BabbleFish

Looking for translation software? You're in the wrong place. But. If you think you might be interested in the musings of a cranky forty-something learning to follow her dreams, live without fear, love herself, and look good doing it, well then, hell, come on down!

Sunday, March 26, 2006

Pen Pals

When I left the house yesterday morning I said to JT, "I'll see you around 11:30. Unless I get taken hostage." Wouldn't I have felt stupid if I had been taken hostage? Oh, sure, I'd have felt a lot of other things first, but eventually stupid would have put in an appearance.

I'm pretty sure that feeling stupid would look a whole lot like the photo on my volunteer ID. All of the excitement over having an official prison badge--lemony yellow, with the words CREATIVE WRITING just above the official State of Iowa Department of Corrections seal--is pretty much mitigated by how bad the picture is. My eyes are closed, my head is back, I look like I was forced to stand against a prison wall while someone said, "Turn to your right. Now your left." I am used to taking bad pictures. I am not photogenic. But this is bad, even for me. It might be the worst picture ever. Certainly it's in the top five. Even JT, who is extremely biased, laughed . He looked at it for a long time. I could tell he was trying to find something good to say. He finally shook his head and said, "It's not a good picture." Lucky for him. I'd have smacked him if he'd said it was good, or even "not that bad." Bah. It's bad. Very, very bad.

But the stupid-looking thing gets me into the prison, and even more importantly, out. I didn't realize we would need to show identification in order to leave. What, the CO (correctional officer--see how fast I pick up the prison lingo?) couldn't just look at us and know that we weren't inmates? Hmph. The only other times I've been to the prison have been with groups accompanied at all times by a staff member who had keys and a radio and was known to the CO. (And still, now that I think about it, had to sometimes say, "Hey, Davis...you gonna open this door, or what?) And the other reason I didn't know that we'd have to show our badges to get out is because when I tried to ask the Volunteer Coordinator some very specific logistical questions, she said, "Oh, So-and-So, who works for me, will meet you and she can answer all your questions." Well, okay. Even better.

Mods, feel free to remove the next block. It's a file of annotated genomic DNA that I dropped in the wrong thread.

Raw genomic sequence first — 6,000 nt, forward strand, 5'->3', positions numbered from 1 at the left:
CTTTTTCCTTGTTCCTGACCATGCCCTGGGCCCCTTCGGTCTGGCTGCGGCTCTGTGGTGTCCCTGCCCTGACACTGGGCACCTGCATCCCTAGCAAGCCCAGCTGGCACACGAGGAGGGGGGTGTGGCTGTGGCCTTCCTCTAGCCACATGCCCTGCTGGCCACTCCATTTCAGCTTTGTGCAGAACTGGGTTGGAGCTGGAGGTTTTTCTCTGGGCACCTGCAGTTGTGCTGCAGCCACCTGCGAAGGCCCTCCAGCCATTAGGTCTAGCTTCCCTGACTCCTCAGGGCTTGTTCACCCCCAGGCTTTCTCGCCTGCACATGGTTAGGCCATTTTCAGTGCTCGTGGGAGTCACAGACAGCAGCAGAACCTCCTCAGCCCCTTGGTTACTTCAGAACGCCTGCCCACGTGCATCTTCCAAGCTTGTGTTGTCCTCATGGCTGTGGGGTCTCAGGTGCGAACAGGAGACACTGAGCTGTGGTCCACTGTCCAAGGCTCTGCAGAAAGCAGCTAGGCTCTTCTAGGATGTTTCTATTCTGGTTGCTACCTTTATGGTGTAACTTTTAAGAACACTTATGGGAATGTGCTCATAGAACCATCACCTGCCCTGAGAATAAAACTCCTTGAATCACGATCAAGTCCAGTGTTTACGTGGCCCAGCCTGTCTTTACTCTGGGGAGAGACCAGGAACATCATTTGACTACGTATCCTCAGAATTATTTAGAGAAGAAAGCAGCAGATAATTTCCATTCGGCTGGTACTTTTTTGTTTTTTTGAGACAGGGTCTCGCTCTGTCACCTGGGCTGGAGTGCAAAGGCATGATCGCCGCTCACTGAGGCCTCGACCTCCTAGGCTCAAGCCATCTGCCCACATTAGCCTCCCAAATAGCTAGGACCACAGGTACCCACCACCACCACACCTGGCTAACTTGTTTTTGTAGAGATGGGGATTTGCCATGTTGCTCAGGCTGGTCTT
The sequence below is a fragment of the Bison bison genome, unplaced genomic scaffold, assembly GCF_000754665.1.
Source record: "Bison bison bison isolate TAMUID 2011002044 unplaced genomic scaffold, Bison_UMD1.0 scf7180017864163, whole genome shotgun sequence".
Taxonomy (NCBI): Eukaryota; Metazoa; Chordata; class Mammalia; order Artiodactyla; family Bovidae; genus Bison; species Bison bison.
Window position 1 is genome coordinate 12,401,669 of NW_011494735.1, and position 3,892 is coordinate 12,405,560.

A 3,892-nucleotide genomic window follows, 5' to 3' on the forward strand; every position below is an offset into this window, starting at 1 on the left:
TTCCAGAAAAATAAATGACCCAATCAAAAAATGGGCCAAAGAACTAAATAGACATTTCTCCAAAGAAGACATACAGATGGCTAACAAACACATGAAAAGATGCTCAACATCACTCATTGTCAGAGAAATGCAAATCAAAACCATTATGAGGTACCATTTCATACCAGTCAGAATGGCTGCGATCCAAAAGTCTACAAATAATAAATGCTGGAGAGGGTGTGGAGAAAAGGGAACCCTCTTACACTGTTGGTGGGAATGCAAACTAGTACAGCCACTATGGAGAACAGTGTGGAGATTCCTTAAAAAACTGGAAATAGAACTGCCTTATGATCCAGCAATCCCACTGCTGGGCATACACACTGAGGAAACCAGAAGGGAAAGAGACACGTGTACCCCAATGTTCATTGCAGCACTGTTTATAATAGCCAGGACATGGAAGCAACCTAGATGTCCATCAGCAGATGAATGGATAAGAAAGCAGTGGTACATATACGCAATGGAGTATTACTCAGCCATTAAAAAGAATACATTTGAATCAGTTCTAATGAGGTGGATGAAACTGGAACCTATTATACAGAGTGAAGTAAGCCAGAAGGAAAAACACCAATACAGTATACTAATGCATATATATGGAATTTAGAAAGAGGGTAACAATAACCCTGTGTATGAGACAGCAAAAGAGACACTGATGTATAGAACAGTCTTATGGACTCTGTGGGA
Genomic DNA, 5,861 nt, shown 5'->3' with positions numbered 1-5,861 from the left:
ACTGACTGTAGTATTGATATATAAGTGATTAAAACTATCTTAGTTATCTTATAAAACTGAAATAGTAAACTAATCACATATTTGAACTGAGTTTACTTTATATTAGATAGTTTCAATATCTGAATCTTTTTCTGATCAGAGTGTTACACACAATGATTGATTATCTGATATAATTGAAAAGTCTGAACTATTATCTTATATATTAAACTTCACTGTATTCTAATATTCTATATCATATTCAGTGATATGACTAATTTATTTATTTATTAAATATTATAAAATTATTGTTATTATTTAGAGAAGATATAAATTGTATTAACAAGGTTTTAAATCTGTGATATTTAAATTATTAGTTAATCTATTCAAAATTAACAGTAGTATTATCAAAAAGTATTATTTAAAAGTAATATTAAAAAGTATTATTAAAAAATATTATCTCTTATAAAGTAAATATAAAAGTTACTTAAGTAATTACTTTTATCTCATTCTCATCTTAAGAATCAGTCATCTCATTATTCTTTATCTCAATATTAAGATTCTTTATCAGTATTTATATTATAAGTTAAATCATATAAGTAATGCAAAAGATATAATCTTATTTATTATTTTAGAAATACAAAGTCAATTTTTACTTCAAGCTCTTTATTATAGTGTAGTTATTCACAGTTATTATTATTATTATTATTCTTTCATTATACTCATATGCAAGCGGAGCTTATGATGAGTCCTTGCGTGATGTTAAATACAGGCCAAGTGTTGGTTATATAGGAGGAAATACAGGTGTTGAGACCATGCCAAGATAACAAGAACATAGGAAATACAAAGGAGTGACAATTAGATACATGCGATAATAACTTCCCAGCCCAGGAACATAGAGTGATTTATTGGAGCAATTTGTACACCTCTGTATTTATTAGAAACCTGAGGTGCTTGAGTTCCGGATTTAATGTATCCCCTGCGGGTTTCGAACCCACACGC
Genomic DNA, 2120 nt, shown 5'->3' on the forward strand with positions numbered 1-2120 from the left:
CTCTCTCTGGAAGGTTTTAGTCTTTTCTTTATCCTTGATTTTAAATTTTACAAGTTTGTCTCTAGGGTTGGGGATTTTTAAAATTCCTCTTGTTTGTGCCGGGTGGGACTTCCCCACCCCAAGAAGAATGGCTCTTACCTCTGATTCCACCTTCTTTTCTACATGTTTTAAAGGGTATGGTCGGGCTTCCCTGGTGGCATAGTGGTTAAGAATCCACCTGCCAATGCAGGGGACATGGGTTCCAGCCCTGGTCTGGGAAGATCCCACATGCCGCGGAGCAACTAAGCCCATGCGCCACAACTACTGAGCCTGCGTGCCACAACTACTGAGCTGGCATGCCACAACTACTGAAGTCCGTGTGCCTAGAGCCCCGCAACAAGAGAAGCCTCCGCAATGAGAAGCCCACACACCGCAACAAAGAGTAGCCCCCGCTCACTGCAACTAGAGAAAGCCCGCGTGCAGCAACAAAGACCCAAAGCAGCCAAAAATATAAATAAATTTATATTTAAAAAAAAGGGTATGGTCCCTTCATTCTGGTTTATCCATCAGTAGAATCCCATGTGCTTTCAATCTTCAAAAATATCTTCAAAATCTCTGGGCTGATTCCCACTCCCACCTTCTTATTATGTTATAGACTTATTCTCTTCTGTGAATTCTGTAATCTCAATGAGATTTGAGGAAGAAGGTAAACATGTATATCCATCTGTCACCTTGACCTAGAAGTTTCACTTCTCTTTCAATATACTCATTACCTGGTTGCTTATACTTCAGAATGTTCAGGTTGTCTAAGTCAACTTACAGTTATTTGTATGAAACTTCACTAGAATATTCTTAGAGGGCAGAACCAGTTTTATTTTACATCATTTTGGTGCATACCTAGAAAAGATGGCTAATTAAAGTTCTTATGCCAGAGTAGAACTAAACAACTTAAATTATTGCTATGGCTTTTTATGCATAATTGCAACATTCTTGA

So we get to the prison, show our Drivers' Licenses to the Control Officer through a little window. He asks what we're there for and do we know what room we're in. I thought, "Don't you have that information written down somewhere so that you always know where volunteers are at all times in case of a riot or other situation that might be dangerous to the citizens of the community?" but just said, "Uh, 202. I think." Giving up my last piece of concrete information. He handed our badges and DLs through the window and then, after we stood for a long time outside the door, a CO came up behind us and radioed the Control Officer, "Hey, Davis, are you going to come let them in or what?" There was a mumbled squawk from the 2nd CO's radio, and then she unlocked the door for us. Maybe the Control Officer can't leave his bulletproof pod if he's the only one in there. Maybe he can't leave it if there are inmates coming and going. I wouldn't know, because apparently the logistics of how to get in and out of the prison are covered in the 257 more hours of training that staff get. (We had three.)